Utah Governor Gary Herbert asked that an immediate state agency review take place on Tuesday, July 13, and by Thursday, July 15, the state had found at least two state workers who may have been responsible for the creation of the list. The employees who do work for the Department of Workforce Services have been suspended from their jobs pending the ongoing investigation, but the person who made the call to Yapias apparently has not been suspended from her job and has even admitted to her supervisor that she instigated that phone call.

From what has been revealed at this point, it does appear that state and federal laws have been broken in the distribution of this list of “undocumented people”. Furthermore, some of the people on the list were in fact legal and one person on the list was even getting ready to take the citizenship examination. Yapias indicated that he suspects charges will be filed within the next week against those workers who breached the laws of confidentiality with this data. When asked what he felt about the attorney general prosecuting this case, he said, “Nothing lesser than full prosecution should be accepted.”

When I asked if there were other vigilante type acts happening in Utah in the name of immigration enforcement, Yapias said that there really isn’t much vigilante behavior except for this one. He also commented about the situation in neighboring Arizona creating an environment for the states wanting to take immigration matters into their own hands and offered this:

“These workers had access to information that was very confidential. We trust that this information should remain private. They [those who compiled the list] thought that they were being patriotic by identifying the “illegals” to turn into the feds and other state agencies, but they didn’t calculate how this could backfire.”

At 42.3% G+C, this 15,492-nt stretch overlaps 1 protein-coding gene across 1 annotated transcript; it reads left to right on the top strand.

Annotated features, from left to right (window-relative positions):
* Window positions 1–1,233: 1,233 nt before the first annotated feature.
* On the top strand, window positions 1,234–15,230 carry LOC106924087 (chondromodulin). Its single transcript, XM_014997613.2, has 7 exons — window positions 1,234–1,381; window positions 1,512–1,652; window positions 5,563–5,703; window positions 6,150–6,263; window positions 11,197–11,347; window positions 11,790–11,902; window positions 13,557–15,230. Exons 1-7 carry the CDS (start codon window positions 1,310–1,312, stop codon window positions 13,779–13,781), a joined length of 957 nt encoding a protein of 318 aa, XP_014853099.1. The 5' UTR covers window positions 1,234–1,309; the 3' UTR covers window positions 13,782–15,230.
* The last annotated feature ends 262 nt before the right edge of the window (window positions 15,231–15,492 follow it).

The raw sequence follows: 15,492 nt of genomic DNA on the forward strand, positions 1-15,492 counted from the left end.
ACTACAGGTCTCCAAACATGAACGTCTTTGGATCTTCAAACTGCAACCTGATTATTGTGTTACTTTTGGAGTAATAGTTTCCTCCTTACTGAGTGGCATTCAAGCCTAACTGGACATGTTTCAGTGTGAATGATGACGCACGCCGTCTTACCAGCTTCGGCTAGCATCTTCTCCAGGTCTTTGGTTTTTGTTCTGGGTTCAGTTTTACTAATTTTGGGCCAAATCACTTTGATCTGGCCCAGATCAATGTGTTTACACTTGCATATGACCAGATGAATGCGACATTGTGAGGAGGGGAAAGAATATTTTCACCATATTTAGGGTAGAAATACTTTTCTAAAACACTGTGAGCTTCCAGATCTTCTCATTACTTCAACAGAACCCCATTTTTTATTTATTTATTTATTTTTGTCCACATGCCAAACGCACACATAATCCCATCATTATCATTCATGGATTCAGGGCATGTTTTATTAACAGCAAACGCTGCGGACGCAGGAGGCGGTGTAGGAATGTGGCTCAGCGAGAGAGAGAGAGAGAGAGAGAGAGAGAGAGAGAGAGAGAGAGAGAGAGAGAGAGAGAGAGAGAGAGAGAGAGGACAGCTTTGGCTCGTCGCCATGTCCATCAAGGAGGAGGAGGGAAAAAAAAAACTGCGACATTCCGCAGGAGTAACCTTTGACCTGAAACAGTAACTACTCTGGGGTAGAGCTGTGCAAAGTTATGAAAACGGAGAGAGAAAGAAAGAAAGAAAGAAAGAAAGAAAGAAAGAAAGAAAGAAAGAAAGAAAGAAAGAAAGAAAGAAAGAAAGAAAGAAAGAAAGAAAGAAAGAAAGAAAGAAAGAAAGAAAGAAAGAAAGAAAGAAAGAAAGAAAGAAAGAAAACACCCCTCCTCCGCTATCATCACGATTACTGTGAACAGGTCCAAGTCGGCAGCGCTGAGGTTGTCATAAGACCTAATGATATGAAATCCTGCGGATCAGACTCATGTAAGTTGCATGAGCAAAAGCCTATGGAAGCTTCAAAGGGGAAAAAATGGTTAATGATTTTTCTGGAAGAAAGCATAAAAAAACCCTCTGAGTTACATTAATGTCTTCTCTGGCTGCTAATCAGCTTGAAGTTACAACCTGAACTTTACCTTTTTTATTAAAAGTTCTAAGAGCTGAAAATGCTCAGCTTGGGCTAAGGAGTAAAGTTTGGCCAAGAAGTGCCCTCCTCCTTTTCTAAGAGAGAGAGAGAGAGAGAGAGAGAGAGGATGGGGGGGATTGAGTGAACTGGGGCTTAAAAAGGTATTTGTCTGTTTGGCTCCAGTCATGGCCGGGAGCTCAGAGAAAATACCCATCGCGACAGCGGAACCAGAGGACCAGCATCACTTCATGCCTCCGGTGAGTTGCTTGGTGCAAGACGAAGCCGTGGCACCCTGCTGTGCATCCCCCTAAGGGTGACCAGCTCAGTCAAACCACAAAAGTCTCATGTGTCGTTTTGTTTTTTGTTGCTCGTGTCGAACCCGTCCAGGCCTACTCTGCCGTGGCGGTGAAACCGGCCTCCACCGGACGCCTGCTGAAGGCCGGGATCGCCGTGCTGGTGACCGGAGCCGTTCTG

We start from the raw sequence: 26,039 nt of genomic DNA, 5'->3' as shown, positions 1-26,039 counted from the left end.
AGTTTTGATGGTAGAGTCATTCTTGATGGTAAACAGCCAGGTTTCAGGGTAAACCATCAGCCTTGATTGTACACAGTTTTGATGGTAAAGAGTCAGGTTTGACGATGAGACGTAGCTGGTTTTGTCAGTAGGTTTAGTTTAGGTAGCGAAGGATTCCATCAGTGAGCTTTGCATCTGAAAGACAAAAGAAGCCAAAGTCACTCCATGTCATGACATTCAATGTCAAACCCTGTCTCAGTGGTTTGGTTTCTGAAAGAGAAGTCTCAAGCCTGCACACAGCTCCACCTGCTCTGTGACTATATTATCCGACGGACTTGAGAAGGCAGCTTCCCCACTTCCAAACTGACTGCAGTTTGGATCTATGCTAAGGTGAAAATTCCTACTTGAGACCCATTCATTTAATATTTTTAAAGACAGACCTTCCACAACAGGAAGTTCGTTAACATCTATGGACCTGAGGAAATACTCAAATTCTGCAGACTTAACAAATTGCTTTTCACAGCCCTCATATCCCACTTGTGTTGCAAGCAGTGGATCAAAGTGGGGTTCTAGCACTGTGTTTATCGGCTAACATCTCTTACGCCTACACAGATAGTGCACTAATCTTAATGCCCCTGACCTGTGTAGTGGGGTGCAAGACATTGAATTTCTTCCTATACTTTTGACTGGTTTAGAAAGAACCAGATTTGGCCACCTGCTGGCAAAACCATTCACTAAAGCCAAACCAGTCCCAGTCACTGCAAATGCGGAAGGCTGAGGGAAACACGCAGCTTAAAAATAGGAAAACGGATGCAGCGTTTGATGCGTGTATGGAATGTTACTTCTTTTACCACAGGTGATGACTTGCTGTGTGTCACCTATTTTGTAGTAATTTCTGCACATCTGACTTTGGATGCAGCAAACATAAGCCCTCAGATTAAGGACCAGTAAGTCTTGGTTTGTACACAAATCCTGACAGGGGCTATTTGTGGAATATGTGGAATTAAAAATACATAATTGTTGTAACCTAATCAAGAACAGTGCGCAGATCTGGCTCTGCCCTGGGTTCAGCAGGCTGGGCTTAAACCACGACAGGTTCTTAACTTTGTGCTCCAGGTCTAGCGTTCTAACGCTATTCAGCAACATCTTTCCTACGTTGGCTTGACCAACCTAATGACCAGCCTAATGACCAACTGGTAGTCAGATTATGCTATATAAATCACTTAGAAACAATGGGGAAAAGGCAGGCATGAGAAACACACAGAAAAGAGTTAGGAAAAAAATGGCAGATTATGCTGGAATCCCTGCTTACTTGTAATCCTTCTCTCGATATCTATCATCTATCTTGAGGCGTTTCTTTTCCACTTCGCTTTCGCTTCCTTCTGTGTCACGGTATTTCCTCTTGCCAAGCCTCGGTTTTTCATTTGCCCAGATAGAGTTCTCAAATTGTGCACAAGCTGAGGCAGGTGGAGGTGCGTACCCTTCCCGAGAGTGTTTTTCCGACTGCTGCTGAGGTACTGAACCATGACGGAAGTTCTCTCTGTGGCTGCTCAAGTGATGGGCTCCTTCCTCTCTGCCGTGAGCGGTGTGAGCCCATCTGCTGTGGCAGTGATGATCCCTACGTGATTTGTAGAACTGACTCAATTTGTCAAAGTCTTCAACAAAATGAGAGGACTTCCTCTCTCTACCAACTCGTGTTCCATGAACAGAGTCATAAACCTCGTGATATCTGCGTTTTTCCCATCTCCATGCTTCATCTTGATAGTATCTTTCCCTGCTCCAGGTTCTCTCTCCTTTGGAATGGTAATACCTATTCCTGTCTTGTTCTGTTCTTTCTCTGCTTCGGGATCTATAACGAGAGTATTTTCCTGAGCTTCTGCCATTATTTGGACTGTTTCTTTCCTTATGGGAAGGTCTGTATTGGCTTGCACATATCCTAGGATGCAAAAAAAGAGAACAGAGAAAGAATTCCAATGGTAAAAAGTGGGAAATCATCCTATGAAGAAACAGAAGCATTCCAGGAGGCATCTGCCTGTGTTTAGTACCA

Because in Utah, the LDS church (Church of Jesus Christ and Latter Day Saints aka Mormon Church) is heavily involved in civic and political life, I did ask Yapias if the Mormon Church has commented on immigration more recently because of what is happening in Arizona and because he has asked the President of the Church for an official declaration, much like what the Catholic Bishops have offered on the immigration issue.

Unless the LDS church takes a stand like Bishop Wester did on behalf of immigration reform in representing the US Catholic Bishops, we will have a similar law to the one passed in Arizona here in Utah,” Yapias opined.

Russell Pearce, one of the lawmakers behind Arizona’s SB 1070, is considered a “devout Mormon.” And ironically, Mormons have had their own immigration history migrating to Utah and settling there as squatters when it was still part of Mexico, and today some of the break off sects of the Mormon church have settled in the Mexican state of Chihuahua to avoid polygamy laws in the US. I have noticed that the traditional media doesn’t explore the LDS connection, but it is a dimension worth exploring since this faith and members of it are heavily involved in both Utah and Arizona politics.

For more information about this case, read and watch the following:

They Have Terrorized Our Community” via Democracy Now!

Footage from KSL TV in Salt Lake City

And since Mitt Romney is back in the news, this blog is worth revisiting regarding the Mormon Church and its history with people of color.

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Tags: Immigration · Mexico · Mitt Romney · Mormon Church · racism

15 responses so far ↓

  • 1 chalan // Jul 19, 2010 at 10:45 am